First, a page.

John Brascia

John F. Brascia (May 11, 1932 – February 19, 2013) was an American actor and dancer, best known for his dancing partnerships on film with Vera-Ellen in White Christmas (1954)[1] and with Cyd Charisse and Liliane Montevecchi in Meet Me in Las Vegas (1956).

John Brascia
Born(1932-05-11)May 11, 1932
DiedFebruary 19, 2013(2013-02-19) (aged 80)
Years active1950-1980
Spouse(s)Tybee Arfa
(divorced)
Sondra Scott (m. December 1970, divorced) Jordan Michaels
(m. 1986)
Children2
FamilyCade McNown (son-in-law)

Early lifeEdit

John Frank Brascia was born on May 11, 1932 in California, to Italian immigrants Gaetano Brascia and Caterina Napolitano. The Brascia clan including grandparents Mike and Consetta Brascia moved from Brooklyn, New York, before John Frank was born. He had two siblings, Cecilia and Vincent.

Brascia was a high-school basketball player beginning in his sophomore year at Colton High School as co-captain. At 5’11" he took the position of guard in his junior year; he was a starter for the Colton Yellowjackets. He played for Colton on the football squad as the starting quarterback in his junior and senior years.

CareerEdit

FilmEdit

Brascia was a featured dancer with Vera-Ellen in White Christmas (1954)[1] and with Cyd Charisse and Liliane Montevecchi in Meet Me in Las Vegas (1956). With dancer and wife, Tybee Arfa (1932–1982), he formed the dance team Brascia and Tybee, which, beginning in 1957, began appearing as the opening act for artists like Frank Sinatra, Lena Horne, Tony Martin and George Burns, among others.[2] Married in 1958,[3] the duo appeared frequently on television's The Ed Sullivan Show (1958–66) and on The Hollywood Palace (1967).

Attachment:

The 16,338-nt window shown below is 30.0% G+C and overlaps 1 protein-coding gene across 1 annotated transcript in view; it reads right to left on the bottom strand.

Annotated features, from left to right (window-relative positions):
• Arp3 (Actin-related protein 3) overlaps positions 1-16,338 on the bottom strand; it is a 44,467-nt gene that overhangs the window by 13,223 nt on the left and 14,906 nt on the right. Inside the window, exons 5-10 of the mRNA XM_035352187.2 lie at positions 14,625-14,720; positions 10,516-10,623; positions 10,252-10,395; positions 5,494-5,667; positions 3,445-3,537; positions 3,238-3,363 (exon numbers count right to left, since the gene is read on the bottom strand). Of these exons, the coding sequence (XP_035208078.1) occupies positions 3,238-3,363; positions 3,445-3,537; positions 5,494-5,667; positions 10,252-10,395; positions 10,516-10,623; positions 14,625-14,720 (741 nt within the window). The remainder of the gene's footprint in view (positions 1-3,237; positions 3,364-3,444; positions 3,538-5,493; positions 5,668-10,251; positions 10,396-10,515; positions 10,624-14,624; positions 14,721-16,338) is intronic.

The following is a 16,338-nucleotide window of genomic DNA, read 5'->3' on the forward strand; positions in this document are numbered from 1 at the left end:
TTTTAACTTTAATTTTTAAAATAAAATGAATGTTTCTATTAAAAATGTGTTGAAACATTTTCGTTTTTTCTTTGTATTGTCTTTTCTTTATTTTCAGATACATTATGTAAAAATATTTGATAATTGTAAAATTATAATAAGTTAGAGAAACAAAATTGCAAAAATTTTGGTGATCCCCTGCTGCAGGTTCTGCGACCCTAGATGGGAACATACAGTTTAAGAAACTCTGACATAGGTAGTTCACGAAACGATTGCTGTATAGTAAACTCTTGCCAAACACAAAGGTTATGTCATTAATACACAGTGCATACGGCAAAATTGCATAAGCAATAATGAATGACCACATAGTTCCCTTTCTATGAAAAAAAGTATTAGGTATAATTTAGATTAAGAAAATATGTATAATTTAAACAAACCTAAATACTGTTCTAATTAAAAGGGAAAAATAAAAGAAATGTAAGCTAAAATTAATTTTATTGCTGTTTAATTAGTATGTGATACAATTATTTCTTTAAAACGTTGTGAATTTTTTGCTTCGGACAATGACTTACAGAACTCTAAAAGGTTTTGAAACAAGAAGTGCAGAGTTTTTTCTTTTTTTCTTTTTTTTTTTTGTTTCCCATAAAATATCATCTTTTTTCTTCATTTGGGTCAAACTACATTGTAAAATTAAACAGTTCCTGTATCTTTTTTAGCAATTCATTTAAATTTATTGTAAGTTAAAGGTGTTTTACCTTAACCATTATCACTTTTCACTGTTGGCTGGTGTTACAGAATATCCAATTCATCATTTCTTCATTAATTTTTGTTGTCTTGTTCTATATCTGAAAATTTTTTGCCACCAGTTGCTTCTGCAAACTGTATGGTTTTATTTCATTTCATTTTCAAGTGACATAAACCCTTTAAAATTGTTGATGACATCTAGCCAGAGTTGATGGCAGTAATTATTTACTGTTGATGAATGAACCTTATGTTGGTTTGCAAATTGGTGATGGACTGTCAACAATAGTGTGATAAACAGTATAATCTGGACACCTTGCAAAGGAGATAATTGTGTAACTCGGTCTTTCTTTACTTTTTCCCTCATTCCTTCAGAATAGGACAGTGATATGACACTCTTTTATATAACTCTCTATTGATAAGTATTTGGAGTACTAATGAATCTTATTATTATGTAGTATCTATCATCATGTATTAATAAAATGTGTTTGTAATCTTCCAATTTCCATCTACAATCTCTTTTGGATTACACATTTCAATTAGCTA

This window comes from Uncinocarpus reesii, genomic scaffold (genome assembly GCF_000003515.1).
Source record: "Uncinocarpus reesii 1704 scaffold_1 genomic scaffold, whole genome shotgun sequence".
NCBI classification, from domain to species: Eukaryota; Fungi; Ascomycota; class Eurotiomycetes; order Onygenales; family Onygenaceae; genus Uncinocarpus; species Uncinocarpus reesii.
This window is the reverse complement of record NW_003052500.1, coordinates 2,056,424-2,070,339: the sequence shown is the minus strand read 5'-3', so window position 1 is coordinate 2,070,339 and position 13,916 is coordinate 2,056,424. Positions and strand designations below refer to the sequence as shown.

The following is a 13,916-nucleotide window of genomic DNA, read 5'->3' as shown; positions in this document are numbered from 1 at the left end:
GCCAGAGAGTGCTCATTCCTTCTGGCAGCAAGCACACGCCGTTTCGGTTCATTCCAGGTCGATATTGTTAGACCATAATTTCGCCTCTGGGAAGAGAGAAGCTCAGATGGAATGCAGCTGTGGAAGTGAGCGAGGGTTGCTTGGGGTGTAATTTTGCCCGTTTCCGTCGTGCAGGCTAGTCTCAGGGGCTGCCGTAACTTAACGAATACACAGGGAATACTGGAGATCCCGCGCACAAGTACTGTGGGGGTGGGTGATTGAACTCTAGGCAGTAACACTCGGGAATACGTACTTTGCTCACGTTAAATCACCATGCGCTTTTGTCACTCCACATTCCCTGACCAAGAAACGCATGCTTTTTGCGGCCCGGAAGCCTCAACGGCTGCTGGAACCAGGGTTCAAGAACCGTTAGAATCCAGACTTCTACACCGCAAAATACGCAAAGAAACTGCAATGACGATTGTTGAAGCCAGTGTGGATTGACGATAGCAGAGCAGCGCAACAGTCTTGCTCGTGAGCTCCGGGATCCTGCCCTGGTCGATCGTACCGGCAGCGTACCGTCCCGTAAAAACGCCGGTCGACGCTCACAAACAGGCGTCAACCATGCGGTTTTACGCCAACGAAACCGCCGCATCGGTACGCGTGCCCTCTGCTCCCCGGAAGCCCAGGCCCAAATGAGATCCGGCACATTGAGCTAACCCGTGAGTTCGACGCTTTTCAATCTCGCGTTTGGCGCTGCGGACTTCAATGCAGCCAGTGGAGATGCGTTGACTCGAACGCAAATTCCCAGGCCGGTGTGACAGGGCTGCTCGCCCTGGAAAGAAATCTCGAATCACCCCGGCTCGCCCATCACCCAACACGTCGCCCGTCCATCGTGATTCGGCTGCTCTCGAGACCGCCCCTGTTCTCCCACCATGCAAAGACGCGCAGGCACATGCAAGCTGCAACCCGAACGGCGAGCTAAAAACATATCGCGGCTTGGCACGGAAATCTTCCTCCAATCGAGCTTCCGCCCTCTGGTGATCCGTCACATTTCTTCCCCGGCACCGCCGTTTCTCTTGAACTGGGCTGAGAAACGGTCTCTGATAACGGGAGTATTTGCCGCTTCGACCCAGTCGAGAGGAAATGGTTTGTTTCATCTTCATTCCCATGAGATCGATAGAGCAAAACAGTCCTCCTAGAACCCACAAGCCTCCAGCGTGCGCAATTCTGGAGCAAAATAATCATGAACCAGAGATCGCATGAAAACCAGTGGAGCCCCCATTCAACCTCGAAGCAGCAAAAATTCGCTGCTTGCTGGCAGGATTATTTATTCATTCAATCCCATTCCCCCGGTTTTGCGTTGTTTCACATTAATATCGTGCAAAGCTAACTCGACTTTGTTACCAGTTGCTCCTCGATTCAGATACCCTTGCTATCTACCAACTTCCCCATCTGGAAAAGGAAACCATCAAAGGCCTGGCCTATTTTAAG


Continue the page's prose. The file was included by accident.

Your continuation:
Brascia began acting in non-dancing film roles beginning in 1967, culminating in The Baltimore Bullet (1980), which he produced and was credited with the film's story and screenplay.[4]

BroadwayEdit

Brascia made his Broadway debut on February 11, 1953 in the musical version of the film "Nothing Sacred," titled Hazel Flagg, which featured a score by Jule Styne and Bob Hilliard.[5][6] The production was supervised and choreographed by Robert Alton (who choreographed the film White Christmas, featuring Brascia, a year later). Brascia won a Donaldson Award for his performance in the musical.[7][8]

NightclubsEdit

John Brascia was a featured dancer in The Magic Carpet Revue, New York - Paris - Paradise, which opened at the Dunes Hotel in Las Vegas on May 23, 1955 and starred Vera-Ellen with a cast of 60.

"... the entire evening was built around Vera-Ellen, who tapped and did ballet and sang, happily undubbed, and wore gorgeous costumes by Hollywood's famed designer Howard Shoup. ... Her routines were based on those developed for her by Robert Alton. She did partnered dances with friend John Brascia, who was also given solo dancing opportunities."[9]

ReviewsEdit

Meet Me in Las Vegas " ... the best thing, by far, is the finale — a gaudy, satiric ballet, done to the old "Frankie and Johnny" ballad, as arranged by Johnny Green. Miss Charisse is accompanied in this one by Liliane Montevecchi as "the other dame" and John Brascia as the luckless Johnny, and the ballad, with modern bebop lyrics, by Sammy Cahn, is sung by the off-screen voice of Sammy Davis Jr. It's crazy, man! And cool!" -- Bosley Crowther, New York Times[10]